Celtic: Seismic month as issues come to head for Scottish Premiership club

By Tom EnglishBBC Scotland
'The board don’t want me to fail. We all know what needs to be done'

When Celtic chief executive Dominic McKay did his Q&A session with assorted fan podcasters and bloggers, he repeatedly mentioned that the club was now embarking on a "journey" on his watch.

The point of the journey, he said, was to modernise and become "world class" in every department.

It'll be interesting to see when McKay offers himself up for interview again. The certainty is that the reception he gets next time - if there is a next time - won't be anywhere near as welcoming as the one he got before a ball had been kicked and when Ange Postecoglou had just been unveiled.

Celtic's loss to a more driven, more clinical and fitter Hearts on Saturday has ratcheted up the pressure on everybody at the club. You could write endlessly on their myriad issues right now, but here's a snapshot.

Out of the Champions League at the first pop; no win in three in the new season; no away win in any competition since February; already three points behind Rangers in the league; a painful lack of on-field leaders; confusion about who is actually running the club; a crisis in goal; a weak defence; continuing talk of first-team players wanting out; a clearly frustrated manager; desperately slow recruitment; no head of recruitment; no sporting director; no new assistants to help the new manager; and a major disaffection among the support.

Telling the fans that they're on a journey to world class is one thing; actually doing something - anything - to show that those words have any meaning is quite another. It's early days for the new regime, but it's been a talking shop so far.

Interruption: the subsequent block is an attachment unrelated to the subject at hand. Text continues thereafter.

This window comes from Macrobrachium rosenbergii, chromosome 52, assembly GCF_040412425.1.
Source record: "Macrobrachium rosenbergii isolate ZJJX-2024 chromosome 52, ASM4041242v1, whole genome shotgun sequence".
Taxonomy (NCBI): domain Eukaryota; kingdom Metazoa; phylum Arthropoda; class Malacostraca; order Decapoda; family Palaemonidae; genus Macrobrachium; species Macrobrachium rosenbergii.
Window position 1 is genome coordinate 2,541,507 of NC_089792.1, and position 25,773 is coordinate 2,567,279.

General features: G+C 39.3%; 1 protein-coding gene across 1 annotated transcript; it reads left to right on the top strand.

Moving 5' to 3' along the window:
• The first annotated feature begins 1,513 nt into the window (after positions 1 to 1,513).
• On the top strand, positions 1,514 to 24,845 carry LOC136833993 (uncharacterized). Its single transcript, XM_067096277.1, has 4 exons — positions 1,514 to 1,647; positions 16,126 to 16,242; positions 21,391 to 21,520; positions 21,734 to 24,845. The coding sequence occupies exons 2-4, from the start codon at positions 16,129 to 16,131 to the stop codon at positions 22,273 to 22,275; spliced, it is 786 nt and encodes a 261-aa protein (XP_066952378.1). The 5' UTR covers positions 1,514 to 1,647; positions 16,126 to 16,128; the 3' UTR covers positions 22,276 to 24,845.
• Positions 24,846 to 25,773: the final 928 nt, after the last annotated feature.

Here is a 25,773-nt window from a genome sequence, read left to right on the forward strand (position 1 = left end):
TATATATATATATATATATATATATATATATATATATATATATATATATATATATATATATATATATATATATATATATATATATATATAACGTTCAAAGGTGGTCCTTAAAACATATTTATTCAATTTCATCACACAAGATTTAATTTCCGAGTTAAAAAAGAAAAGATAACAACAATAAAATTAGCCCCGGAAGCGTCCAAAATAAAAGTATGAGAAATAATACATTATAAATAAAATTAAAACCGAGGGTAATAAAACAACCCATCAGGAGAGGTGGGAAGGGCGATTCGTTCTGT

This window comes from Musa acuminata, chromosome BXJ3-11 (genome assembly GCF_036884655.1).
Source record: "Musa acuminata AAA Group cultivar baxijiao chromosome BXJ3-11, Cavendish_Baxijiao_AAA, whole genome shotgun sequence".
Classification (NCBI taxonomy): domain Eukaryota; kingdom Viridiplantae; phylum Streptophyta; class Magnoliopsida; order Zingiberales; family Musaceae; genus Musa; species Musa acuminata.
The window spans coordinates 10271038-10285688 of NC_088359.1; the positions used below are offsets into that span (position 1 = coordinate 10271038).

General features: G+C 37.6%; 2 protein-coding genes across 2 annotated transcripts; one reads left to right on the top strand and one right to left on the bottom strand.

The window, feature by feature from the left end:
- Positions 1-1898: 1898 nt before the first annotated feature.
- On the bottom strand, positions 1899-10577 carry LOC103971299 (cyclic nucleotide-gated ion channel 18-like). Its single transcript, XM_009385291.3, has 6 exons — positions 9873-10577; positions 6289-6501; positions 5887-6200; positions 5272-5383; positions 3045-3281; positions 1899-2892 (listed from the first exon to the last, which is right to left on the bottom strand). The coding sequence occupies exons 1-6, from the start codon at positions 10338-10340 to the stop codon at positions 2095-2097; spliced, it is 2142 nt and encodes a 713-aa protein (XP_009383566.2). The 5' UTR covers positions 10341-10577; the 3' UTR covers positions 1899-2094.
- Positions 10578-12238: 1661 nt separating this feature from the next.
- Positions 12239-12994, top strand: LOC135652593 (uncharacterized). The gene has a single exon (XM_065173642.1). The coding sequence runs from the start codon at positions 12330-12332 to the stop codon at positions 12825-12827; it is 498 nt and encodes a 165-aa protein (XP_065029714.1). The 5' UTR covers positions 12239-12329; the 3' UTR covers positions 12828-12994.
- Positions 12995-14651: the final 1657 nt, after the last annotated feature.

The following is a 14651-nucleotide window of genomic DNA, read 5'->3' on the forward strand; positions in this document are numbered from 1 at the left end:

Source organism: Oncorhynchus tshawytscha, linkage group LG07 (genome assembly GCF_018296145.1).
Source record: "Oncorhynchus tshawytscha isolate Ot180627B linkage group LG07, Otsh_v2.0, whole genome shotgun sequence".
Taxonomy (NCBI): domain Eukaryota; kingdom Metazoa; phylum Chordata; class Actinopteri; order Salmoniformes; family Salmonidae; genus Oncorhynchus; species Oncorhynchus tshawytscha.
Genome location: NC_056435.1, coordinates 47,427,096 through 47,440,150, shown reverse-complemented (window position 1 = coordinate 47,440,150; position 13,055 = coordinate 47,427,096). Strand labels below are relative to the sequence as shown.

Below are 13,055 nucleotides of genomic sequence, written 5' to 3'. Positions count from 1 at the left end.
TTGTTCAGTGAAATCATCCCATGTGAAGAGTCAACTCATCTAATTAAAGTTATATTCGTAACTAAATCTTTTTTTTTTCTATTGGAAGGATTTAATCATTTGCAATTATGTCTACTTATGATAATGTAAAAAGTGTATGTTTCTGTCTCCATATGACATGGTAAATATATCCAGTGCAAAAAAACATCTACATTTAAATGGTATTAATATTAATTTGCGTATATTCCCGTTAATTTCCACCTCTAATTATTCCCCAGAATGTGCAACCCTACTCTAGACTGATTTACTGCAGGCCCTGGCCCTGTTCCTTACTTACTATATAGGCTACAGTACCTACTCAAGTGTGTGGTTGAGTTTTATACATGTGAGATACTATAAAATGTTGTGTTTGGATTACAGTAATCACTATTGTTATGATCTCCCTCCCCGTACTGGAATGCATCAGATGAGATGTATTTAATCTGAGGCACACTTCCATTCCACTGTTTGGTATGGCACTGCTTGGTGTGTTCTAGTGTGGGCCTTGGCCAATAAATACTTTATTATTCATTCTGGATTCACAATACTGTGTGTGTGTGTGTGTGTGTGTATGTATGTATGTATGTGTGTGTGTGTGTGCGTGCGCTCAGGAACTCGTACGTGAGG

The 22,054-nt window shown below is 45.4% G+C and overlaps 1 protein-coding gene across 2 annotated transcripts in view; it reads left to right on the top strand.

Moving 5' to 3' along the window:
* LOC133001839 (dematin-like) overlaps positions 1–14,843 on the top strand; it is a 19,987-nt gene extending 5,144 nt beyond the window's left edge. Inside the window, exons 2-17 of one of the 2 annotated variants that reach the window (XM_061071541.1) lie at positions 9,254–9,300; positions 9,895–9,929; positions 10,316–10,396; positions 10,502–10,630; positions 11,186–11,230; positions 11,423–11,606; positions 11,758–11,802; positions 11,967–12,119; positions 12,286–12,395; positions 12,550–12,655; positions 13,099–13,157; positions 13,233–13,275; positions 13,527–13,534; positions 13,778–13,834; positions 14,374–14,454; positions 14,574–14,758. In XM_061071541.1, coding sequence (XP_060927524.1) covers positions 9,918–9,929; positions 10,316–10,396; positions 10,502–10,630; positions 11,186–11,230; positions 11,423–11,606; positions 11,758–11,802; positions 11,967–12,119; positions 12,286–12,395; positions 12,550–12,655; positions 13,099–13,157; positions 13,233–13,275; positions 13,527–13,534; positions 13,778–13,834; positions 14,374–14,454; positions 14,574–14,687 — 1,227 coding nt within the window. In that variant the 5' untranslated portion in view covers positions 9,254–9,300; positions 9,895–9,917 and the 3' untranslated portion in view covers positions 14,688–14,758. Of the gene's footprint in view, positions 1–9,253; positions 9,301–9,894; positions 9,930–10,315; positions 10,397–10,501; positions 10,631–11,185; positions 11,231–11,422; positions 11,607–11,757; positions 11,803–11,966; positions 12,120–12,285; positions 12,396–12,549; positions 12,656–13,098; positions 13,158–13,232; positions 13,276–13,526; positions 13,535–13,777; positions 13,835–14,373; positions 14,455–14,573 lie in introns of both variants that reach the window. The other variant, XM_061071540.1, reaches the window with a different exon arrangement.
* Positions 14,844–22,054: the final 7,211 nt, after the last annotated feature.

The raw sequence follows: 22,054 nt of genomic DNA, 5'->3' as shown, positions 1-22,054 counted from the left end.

Meanwhile, Dermot Desmond, the majority shareholder and real power at the club, maintains his vow of silence in public. Desmond could offer some thoughts on Celtic's plan, if there is one. He could explain their vision of themselves and what they want to be. The fans, no doubt, would love to hear it. They're waiting and waiting.

One month, eight games & window closing

This will be a seismic month for Celtic, one way or another. They play eight games in three (or four) competitions and, at the end of it, the transfer window closes.

They're either going to be in the Europa League or the Europa Conference League or out of Europe altogether. They're either going to be in or out of the League Cup depending on how their tie against Hearts goes on 15 August. They're either going to be in decent shape at the top of the league, or in monstrous trouble, based on what happens at Ibrox on 29 August.

And they're either going to have stellar first-team recruits that excite the supporters or they're going to be limping along much as they are now.

Will they have a new goalkeeper, new full-backs, at least one more centre-back, a midfield leader of proper substance, another couple of strikers?

And will they be any good? Who is identifying players for Celtic these days? Ange and whose Army? From Vasilis Barkas to Shane Duffy to Albian Ajeti to Patryk Klimala to Diego Laxalt, their signings over the last year or so have been costly and poor.

Better players - infinitely better players at that - were available on their doorstep but they bypassed the domestic options and went for expensive flops from outside Scotland. Their decision-making has been wretched.